And in in that way, being very mindful of your own shadows and kind of working through your own shadows because it’s pretty amazing the ways that I’ve seen that individual shadow kind of connecting to the large one. And if the individual can work on their shadow aspect as it’s connected to the whole, I think that’s when the really sustainable ways of moving through an organization can really start to manifest in cool ways.

Brian Washburn: You know, the conversation at this point has been– it’s been relatively high level, right? But for those who are listening and thinking, “I’ve never really thought of my role in this way before.” Especially as you kind of frame it in nature, but also kind of a strengths approach. A lot of times we’re thinking, “Oh, this is my specific job duties, this is stuff I need to be doing.” So perhaps people haven’t necessarily thought of their role in this way before. What are some specific things that people who are listening can be doing to be more intentional in the way that they work with others, that they engage with others around them? Especially if they are in kind of a learning role. Like it’s their responsibility to help others learn.

Advice for Using a Strengths Approach in Your Work

Christine Bizzell: Such a great question. I believe that– and this is something I’m so, so passionate about and I’ve already been sharing some of this. But just to own– as an individual like my– the one message that I want people to know and to believe and to really own is there is only one you. There’s only one person bringing the energy and the magic that you bring to your ecosystems. And whenever you can own that, some really amazing things can happen.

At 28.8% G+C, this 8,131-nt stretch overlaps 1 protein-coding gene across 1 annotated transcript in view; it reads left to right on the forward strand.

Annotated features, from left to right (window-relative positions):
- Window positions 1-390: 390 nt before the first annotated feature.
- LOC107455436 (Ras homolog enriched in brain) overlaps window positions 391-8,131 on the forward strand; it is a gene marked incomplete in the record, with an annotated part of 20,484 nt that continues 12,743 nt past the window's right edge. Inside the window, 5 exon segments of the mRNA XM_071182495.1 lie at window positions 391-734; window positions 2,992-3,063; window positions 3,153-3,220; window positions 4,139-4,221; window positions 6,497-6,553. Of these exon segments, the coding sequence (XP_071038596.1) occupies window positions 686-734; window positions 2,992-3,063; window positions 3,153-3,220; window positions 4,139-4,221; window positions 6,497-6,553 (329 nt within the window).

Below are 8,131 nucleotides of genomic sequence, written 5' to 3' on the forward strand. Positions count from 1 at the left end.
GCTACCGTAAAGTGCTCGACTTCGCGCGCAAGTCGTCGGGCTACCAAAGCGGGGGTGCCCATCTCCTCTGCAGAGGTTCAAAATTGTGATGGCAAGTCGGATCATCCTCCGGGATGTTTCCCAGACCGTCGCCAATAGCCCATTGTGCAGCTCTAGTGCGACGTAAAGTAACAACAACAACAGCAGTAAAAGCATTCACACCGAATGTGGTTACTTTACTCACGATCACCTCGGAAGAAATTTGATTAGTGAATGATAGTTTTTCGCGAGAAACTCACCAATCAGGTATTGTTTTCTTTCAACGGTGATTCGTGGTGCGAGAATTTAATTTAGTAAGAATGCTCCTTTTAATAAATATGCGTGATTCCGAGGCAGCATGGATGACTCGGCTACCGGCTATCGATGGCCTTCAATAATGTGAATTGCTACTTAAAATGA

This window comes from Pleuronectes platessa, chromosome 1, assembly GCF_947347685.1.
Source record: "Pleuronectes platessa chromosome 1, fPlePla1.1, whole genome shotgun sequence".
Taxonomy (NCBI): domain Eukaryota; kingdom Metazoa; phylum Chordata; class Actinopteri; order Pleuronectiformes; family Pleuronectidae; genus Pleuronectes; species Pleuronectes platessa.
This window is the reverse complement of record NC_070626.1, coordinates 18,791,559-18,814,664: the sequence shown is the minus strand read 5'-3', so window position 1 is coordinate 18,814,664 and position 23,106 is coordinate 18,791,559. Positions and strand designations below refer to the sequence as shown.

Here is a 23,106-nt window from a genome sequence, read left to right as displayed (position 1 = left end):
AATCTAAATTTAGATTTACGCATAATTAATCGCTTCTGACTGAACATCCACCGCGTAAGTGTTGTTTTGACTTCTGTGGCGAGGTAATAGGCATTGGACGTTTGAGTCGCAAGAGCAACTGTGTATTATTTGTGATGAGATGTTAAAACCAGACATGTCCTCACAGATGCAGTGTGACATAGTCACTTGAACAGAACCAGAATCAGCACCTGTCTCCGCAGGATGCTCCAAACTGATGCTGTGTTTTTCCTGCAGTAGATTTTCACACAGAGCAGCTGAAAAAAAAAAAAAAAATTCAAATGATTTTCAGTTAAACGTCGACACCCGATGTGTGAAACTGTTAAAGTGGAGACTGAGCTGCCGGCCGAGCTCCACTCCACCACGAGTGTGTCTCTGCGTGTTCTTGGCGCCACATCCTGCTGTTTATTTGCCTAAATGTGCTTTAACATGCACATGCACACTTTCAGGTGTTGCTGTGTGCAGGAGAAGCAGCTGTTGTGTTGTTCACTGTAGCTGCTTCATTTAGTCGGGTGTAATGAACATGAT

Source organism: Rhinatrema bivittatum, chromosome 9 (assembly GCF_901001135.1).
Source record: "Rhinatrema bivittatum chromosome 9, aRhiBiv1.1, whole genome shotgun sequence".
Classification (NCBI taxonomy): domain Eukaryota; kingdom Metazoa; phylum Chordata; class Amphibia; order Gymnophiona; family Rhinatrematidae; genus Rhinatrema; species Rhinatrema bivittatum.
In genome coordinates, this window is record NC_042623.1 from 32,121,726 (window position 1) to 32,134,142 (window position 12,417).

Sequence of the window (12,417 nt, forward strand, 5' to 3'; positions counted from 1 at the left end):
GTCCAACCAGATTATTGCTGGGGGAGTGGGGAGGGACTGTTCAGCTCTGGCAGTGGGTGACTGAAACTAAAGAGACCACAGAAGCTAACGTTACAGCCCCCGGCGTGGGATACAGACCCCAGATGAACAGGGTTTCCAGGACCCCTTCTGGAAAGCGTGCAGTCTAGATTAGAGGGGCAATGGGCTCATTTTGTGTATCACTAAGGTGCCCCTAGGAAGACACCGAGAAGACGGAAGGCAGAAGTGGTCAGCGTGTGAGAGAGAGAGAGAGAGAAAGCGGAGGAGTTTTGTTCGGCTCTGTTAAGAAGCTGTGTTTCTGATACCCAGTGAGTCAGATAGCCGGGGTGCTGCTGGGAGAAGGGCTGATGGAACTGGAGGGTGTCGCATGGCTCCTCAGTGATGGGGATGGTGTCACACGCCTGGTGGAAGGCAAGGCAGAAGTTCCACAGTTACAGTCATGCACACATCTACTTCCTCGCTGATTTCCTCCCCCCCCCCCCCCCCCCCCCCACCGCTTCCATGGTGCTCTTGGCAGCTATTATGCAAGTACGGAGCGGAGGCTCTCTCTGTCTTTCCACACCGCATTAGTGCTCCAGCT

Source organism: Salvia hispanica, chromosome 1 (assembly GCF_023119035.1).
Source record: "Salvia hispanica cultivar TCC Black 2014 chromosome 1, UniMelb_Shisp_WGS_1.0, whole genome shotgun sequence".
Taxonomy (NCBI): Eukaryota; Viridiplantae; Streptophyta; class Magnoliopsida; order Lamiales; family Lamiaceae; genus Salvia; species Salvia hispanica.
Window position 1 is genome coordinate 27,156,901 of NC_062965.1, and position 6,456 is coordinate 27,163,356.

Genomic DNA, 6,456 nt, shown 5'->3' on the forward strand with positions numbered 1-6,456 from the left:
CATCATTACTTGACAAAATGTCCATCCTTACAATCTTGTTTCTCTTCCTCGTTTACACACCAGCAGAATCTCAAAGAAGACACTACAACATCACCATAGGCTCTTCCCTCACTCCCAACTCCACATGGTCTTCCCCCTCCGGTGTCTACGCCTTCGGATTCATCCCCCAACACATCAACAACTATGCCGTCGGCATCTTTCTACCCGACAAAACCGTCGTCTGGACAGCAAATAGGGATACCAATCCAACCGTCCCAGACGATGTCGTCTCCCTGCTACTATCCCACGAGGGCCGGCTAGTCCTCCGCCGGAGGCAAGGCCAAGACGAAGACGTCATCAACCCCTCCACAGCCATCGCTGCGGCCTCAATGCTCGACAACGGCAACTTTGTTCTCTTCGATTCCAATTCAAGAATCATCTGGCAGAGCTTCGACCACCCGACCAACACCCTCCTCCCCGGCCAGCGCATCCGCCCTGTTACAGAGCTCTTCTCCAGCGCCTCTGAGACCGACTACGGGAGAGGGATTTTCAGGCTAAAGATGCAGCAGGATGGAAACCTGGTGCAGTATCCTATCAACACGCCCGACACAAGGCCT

greatest power on earth

And so a big passion of mine is to help folks see just that, that there is only one person that’s doing what you’re doing in this world and to really own it. Like the chance– within CliftonStrengths, and this is part of the CliftonStrengths framework, you know. It is statistically impossible for somebody to replicate your subset of strengths. And so, what may feel very natural and easy to the individual, I will argue is your greatest power on earth. And it is so wildly easy to assume that somebody next to you is kind of operating in the same way.